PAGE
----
Near-zero emission diesel trucks make inroads in U.S.

Research shows near-zero emission diesel trucks are making inroads among U.S. trucking companies. The Diesel Technology Forum (DTF), a not-for-profit organization dedicated to raising awareness about the current and future role of diesel engines, equipment and fuels, reports the number of new near-zero emission diesel trucks - those incorporating advanced diesel technology manufactured in the 2010 and later model years – grew a substantial 10.2% between 2021 and 2022.

Source: Diesel Technology Forum

According to DTF’s analysis of S&P Global Mobility TIPNet Vehicles in Operation Data as of December 2022, of the model year 2010 or later Class 8 commercial trucks in operation, 95.4% are now advanced diesel technology, 2.1% are CNG, 0.3% are electric and the remainder burn gasoline or other fuels. Illinois is the state with the fastest-growing registration of new advanced diesel technology Class 8 trucks, up 4.6% as of December 2022 compared to 2021.

Of the over 15 million Class 3-8 commercial trucks in operation, the report showed the majority (75.6%) powered by diesel, followed by gasoline (22.9%), compressed natural gas (0.46%), other (ethanol, fuel cell, LNG, propane, 0.85%) and electric (0.09%). Model year 2010 and later diesels equipped with particulate filters and selective catalytic reduction systems (SCR) comprise 57% of Class 3-8 commercial diesel trucks on the road today – also a 10.2% increase from 2022 vs. 2021 – with 65.7% model year 2007 and newer, meaning they are equipped with at least particulate filters that achieve near-zero emissions for particulates.

According to DTF, the state with the highest percentage of registrations of 2010 and later model year diesel trucks is Indiana (73.2%), followed by Utah (66.2%), Pennsylvania (66.0%), the District of Columbia (65.4%), Texas (63.6%), Oklahoma (62.6%), Florida (62.3%), Illinois (60.6%), Louisiana (59.2%) and Wisconsin (59.1%).

California, which has recently implemented the strictest emissions regulations in the country, lags the national average at 51.6%, falling in the 35th spot. Data also shows that while the state is offering incentives to transition fleets to zero-emissions technology such as EVs, there are 125 times more new-generation advanced diesel trucks on the road in California than electric trucks.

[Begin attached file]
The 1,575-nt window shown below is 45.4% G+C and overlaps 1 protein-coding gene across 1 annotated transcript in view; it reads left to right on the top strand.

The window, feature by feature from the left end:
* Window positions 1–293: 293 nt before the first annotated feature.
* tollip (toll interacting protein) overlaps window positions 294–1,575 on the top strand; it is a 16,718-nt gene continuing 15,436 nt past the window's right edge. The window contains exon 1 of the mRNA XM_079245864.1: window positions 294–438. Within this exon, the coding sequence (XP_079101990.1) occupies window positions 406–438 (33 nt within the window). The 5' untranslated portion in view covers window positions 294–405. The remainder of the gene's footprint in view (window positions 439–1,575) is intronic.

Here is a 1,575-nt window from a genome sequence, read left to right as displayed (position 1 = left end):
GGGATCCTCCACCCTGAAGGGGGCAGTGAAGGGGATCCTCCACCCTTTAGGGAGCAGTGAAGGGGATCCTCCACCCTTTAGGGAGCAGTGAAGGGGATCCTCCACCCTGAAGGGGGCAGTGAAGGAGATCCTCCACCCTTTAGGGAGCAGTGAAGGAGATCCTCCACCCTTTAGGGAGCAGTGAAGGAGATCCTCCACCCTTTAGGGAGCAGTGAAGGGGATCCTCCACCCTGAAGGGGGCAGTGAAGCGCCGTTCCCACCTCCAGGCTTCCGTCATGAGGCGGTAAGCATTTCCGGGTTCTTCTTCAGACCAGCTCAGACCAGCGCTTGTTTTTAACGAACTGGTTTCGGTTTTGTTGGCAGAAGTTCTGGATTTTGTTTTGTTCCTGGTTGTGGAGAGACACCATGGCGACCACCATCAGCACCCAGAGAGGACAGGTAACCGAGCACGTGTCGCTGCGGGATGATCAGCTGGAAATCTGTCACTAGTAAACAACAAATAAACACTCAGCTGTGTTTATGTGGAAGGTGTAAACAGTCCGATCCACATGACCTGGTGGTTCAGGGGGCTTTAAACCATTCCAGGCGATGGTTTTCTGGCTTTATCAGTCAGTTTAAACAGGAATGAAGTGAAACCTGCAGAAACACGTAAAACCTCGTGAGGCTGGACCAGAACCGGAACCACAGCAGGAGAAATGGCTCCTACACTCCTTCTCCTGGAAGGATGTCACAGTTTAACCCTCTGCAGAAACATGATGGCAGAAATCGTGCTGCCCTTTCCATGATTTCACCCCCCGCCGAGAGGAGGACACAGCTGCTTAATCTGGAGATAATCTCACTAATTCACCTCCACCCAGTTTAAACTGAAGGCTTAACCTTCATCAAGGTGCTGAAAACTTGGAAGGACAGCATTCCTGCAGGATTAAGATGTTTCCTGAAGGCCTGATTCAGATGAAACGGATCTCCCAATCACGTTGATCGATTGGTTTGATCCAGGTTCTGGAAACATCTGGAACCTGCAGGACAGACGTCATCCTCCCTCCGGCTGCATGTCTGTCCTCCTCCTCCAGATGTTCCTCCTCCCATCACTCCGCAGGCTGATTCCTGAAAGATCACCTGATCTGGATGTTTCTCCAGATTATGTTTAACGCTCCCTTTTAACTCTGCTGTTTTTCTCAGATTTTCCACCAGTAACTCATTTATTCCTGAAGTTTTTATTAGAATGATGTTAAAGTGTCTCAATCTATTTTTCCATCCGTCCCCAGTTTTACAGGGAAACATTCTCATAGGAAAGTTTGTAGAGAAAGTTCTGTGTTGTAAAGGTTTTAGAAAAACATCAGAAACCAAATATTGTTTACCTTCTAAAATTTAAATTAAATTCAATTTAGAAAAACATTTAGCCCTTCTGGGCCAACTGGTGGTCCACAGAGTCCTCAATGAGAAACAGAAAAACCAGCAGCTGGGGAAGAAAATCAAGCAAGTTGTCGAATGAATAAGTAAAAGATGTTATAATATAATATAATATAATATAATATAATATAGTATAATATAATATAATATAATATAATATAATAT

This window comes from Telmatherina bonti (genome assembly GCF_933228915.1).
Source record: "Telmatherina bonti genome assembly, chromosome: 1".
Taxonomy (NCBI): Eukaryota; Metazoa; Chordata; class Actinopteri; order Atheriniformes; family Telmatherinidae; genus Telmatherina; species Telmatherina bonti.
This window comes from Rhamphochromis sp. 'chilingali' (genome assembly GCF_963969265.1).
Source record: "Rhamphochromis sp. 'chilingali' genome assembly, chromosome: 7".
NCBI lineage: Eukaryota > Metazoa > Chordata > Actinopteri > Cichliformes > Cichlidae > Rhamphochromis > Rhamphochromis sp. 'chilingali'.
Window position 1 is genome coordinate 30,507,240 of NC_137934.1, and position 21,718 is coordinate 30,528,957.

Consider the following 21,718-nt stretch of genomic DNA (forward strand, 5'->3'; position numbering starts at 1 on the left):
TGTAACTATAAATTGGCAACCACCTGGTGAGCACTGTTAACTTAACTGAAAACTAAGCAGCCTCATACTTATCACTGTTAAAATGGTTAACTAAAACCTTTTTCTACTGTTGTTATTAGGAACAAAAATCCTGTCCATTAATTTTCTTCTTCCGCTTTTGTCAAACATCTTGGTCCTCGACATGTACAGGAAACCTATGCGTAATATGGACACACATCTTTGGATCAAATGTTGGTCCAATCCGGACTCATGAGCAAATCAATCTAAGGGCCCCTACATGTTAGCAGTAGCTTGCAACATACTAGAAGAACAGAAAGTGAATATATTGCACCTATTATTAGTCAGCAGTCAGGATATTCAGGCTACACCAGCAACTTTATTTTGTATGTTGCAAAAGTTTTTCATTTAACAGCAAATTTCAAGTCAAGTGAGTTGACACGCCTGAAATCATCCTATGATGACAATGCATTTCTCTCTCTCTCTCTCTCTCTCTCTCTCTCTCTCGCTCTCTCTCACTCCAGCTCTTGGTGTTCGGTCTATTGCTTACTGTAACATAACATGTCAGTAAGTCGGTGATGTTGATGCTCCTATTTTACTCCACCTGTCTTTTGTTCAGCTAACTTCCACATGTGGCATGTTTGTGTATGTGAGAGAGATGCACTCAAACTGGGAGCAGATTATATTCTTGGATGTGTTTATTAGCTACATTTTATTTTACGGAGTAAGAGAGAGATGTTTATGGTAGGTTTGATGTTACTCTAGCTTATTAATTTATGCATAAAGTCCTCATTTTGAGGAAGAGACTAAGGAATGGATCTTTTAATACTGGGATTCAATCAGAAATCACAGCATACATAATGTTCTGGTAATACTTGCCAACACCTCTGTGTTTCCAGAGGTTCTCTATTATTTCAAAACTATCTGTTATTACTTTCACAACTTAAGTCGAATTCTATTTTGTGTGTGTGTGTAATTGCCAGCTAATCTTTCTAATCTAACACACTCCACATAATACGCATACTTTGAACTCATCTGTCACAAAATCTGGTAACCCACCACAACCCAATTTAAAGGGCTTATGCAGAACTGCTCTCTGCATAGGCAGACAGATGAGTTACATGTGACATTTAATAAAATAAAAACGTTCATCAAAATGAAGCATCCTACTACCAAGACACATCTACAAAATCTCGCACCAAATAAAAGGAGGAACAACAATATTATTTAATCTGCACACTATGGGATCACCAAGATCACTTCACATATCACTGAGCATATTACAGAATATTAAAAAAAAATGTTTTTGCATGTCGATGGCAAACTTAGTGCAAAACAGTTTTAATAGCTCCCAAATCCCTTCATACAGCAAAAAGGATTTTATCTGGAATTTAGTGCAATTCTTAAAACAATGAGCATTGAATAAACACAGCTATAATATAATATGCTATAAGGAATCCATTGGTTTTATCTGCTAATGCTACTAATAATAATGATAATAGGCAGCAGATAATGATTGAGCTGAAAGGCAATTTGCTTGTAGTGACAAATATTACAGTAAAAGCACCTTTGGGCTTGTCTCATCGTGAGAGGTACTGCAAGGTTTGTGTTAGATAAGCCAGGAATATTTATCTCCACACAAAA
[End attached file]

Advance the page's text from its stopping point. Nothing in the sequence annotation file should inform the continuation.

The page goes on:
“Nearly 7 million new-technology diesel trucks are on the roads, delivering our goods and services with near-zero emissions,” said Allen Schaeffer, executive director of DTF. “Nationwide, for every electric commercial truck on the road, there are nearly 1,100 powered by internal combustion engines.

“According to this most recent analysis, internal combustion engines (diesel, gasoline, natural gas and propane) power about 99.91% of the nation’s trucking fleet. As the trucking industry explores new fuels, including all-electric and fuel cell technology, it is clear that diesel and other internal combustion engines are going to continue to play a dominant role for years to come.”

According to DTF, the next milestones for advanced diesel technology will further reduce NOx emissions by an 50% to 80% over current models. In December 2022, the U.S. Environmental Protection Agency issued its strongest-ever national clean air standards to cut emissions from heavy-duty trucks, beginning with model year 2027. And in April of this year, the California Air Resources Board (CARB) approved a first-of-its-kind rule that requires a phased-in transition toward zero-emissions medium- and heavy-duty vehicles, with the transition starting in 2024.

As Schaeffer emphasized, decarbonization of the industry will take time and require many types of solutions for different sectors. “In the meantime, accelerating the turnover of the existing fleet, continued improvement of internal combustion engines and utilizing low-carbon renewable fuels is just as important as a zero-emission vehicle approach to help achieve meaningful progress toward climate goals.”


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